As We Forgive Our Debtors
Bankruptcy can be traced from Biblical references to a reality in the lives of nearly 617,000 Americans in 1989. This book is not a historical account of bankruptcy law over time, but the authors give recognition to its philosophical underpinnings and examine the creditor as well as the debtor side of bankruptcy. Though some might argue that the percentage of bankrupts in the population, 2.5, is insignificant, this book documents that the bankruptcy process is part of the broader debtor-creditor relationship and that bankruptcy is one of several major stages at one end of a continuum of financial and credit behaviors. The authors examine the characteristics of individuals and households who go through the bankruptcy process in comparison to the general population. From this examination, they build a conceptual model for the condition of bankruptcy, including a detailed discussion of the role of creditors and the structure and operations of the credit industry. Finally, they consider implications of this debtor and creditor interaction for our laws--that is, for the bankruptcy code and credit legislation.
This book is not just about bankruptcy. The authors are careful to compare their sample of debtors with the general population. Bankruptcy could happen to any number of Americans, given certain changes in economic fortunes. From among a multitude of descriptive statistics (the book includes over 60 tables), the comparative analyses of debts and assets (based on the 1983 Survey of Consumer Finances) show that one-third of the general population has a net worth of less than $5000, while 84% of the debtors are worth less than that amount. About 5%, or 1.25 million Americans, have debts in excess of 20% of their incomes. These households are particularly vulnerable to financial misfortunes such as job loss or income interruption, which are common precursors of bankruptcy.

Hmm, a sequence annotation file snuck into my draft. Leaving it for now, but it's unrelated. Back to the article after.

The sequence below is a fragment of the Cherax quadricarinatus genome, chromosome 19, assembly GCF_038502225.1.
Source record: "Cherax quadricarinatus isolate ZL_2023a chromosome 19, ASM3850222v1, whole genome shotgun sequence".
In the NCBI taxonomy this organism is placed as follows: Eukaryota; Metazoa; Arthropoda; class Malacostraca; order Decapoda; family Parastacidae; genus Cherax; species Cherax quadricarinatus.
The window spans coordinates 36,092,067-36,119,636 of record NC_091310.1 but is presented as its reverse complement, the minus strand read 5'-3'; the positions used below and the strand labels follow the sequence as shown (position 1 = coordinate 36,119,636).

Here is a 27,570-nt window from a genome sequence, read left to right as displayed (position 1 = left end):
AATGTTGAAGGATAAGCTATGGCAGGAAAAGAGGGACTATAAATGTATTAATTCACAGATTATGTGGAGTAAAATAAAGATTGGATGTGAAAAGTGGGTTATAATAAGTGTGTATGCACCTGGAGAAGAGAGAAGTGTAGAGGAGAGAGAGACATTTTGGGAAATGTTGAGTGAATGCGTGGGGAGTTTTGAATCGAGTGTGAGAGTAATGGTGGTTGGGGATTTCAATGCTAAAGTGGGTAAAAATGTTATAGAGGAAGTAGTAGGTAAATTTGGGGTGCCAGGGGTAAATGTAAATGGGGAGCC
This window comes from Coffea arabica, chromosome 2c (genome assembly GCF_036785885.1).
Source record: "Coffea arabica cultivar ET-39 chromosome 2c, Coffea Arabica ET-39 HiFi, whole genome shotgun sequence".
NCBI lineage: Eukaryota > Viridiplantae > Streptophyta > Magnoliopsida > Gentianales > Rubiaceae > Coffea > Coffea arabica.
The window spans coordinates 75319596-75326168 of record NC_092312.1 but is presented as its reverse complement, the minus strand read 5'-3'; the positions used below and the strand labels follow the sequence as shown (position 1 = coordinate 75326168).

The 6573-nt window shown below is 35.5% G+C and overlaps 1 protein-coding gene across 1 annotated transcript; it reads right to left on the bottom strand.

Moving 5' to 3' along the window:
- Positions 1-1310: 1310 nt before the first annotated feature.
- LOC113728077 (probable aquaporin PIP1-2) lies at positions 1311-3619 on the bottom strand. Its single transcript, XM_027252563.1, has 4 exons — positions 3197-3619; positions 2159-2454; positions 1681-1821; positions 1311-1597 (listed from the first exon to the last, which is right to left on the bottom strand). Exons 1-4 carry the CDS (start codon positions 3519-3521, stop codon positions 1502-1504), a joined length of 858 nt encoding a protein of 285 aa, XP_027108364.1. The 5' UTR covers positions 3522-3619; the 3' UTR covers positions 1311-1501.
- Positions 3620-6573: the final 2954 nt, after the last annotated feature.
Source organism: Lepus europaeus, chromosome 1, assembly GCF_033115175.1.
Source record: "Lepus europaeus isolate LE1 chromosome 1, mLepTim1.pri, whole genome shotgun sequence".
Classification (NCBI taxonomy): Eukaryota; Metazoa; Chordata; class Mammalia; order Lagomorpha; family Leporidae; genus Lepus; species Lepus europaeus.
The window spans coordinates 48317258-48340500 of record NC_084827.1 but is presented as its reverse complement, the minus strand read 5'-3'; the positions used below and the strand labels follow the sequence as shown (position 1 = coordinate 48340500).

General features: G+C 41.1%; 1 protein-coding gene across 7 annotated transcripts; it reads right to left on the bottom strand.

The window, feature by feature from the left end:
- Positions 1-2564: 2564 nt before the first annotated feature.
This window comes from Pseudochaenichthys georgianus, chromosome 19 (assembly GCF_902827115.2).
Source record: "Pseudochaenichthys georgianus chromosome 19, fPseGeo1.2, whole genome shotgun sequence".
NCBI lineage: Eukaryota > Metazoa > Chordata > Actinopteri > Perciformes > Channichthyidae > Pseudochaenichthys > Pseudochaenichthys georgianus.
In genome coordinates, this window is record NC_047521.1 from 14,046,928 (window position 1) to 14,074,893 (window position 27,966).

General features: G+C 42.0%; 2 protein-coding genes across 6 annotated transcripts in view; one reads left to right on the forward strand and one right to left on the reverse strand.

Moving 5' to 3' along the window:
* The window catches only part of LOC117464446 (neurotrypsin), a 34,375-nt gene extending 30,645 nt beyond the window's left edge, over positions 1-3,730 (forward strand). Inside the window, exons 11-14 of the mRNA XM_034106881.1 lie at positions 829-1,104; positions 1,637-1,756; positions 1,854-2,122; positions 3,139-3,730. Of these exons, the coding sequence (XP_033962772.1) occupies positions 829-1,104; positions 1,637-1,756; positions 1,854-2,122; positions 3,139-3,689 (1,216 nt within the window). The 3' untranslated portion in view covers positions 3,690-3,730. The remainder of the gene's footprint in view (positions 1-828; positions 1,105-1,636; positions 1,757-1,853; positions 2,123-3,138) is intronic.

The database utilized in this book is unique. Whereas few previous studies or analyses have gone...
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